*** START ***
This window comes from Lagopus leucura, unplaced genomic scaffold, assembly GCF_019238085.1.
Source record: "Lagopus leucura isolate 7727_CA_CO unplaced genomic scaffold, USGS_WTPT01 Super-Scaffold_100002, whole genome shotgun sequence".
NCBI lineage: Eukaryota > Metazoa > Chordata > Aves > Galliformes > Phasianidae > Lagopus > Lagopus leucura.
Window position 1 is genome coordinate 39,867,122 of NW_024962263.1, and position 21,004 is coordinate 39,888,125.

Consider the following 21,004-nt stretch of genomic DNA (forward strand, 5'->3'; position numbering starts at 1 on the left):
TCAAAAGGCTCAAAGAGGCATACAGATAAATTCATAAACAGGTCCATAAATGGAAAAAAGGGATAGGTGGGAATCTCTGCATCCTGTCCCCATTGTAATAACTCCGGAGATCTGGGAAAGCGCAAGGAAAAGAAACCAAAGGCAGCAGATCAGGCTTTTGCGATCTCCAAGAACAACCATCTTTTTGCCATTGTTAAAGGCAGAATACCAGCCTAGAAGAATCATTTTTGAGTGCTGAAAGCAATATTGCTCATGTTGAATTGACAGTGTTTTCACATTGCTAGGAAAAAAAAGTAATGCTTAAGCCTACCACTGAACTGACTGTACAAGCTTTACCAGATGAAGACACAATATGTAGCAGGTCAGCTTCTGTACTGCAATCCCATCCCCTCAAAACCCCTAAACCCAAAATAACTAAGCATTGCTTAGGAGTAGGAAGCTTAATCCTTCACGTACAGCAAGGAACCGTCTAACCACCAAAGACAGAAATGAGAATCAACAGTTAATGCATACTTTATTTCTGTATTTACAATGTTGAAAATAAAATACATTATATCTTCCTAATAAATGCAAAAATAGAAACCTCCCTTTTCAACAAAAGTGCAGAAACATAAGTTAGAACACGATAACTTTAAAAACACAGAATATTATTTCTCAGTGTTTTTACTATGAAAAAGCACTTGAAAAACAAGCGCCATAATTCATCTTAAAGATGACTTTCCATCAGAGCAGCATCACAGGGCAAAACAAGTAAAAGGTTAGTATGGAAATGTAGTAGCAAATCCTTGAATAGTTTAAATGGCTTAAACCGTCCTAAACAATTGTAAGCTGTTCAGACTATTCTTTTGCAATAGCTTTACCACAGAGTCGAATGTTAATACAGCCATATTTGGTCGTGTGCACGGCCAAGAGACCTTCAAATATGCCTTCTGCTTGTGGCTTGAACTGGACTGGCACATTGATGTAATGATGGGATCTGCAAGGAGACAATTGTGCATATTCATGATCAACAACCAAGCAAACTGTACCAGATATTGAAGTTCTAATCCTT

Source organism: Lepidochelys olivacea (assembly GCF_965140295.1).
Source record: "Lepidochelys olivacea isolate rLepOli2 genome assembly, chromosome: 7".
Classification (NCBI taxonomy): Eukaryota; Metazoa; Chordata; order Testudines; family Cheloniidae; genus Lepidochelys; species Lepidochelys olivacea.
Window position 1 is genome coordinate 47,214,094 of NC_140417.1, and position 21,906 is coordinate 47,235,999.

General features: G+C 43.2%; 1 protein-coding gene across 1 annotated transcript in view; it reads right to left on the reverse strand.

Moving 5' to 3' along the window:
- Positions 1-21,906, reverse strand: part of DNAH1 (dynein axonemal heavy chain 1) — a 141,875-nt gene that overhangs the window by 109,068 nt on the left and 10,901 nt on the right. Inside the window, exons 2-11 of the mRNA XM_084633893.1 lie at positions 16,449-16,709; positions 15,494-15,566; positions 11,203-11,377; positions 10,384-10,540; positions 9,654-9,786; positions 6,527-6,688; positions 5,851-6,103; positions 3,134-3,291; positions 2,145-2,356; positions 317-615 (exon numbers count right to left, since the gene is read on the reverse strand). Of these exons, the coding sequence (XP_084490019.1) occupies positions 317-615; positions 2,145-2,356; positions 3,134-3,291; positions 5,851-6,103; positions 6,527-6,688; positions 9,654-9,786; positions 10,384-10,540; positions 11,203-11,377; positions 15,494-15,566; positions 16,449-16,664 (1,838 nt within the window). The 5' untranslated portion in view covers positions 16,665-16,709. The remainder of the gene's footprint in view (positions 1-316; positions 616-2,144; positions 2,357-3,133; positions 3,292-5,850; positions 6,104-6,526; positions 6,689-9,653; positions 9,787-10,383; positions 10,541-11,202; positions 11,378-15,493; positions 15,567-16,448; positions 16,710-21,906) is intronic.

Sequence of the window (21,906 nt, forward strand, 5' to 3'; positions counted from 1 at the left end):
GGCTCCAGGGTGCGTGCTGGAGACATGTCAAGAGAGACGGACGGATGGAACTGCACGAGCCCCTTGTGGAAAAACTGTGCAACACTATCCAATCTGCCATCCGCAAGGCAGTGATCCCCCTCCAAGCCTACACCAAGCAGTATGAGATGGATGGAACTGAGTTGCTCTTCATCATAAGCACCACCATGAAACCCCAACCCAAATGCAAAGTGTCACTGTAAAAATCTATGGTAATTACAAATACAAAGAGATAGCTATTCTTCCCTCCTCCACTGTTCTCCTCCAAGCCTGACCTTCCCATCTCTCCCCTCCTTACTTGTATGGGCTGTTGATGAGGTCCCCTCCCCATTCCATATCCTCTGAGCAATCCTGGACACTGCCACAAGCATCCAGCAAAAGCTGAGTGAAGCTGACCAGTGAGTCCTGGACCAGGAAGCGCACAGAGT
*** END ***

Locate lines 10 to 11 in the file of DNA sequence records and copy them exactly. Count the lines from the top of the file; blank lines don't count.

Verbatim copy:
Window position 1 is genome coordinate 47,214,094 of NC_140417.1, and position 21,906 is coordinate 47,235,999.

General features: G+C 43.2%; 1 protein-coding gene across 1 annotated transcript in view; it reads right to left on the reverse strand.